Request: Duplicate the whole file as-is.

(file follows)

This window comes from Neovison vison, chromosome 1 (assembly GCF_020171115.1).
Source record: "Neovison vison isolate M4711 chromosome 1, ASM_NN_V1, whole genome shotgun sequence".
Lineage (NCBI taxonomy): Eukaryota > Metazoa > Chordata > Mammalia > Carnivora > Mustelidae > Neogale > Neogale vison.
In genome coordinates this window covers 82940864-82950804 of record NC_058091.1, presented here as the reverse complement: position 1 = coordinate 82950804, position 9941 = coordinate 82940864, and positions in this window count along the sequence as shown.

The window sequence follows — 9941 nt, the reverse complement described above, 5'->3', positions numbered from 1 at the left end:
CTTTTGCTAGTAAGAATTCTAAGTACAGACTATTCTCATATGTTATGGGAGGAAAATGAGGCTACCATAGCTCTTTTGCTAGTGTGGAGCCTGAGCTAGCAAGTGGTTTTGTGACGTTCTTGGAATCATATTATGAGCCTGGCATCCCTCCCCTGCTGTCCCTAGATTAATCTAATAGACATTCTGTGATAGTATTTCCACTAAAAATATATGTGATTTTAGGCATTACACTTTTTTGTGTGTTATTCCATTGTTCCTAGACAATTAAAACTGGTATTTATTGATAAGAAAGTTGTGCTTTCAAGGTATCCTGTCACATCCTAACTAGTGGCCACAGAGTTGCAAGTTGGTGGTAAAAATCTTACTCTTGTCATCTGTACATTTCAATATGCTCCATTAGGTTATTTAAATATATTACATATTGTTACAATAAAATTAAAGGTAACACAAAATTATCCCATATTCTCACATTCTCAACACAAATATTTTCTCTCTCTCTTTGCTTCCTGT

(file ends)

This window comes from Neovison vison, chromosome 1 (assembly GCF_020171115.1).
Source record: "Neovison vison isolate M4711 chromosome 1, ASM_NN_V1, whole genome shotgun sequence".
Lineage (NCBI taxonomy): Eukaryota > Metazoa > Chordata > Mammalia > Carnivora > Mustelidae > Neogale > Neogale vison.
In genome coordinates this window covers 82940864-82950804 of record NC_058091.1, presented here as the reverse complement: position 1 = coordinate 82950804, position 9941 = coordinate 82940864, and positions in this window count along the sequence as shown.

The window sequence follows — 9941 nt, the reverse complement described above, 5'->3', positions numbered from 1 at the left end:
CTTTTGCTAGTAAGAATTCTAAGTACAGACTATTCTCATATGTTATGGGAGGAAAATGAGGCTACCATAGCTCTTTTGCTAGTGTGGAGCCTGAGCTAGCAAGTGGTTTTGTGACGTTCTTGGAATCATATTATGAGCCTGGCATCCCTCCCCTGCTGTCCCTAGATTAATCTAATAGACATTCTGTGATAGTATTTCCACTAAAAATATATGTGATTTTAGGCATTACACTTTTTTGTGTGTTATTCCATTGTTCCTAGACAATTAAAACTGGTATTTATTGATAAGAAAGTTGTGCTTTCAAGGTATCCTGTCACATCCTAACTAGTGGCCACAGAGTTGCAAGTTGGTGGTAAAAATCTTACTCTTGTCATCTGTACATTTCAATATGCTCCATTAGGTTATTTAAATATATTACATATTGTTACAATAAAATTAAAGGTAACACAAAATTATCCCATATTCTCACATTCTCAACACAAATATTTTCTCTCTCTCTTTGCTTCCTGT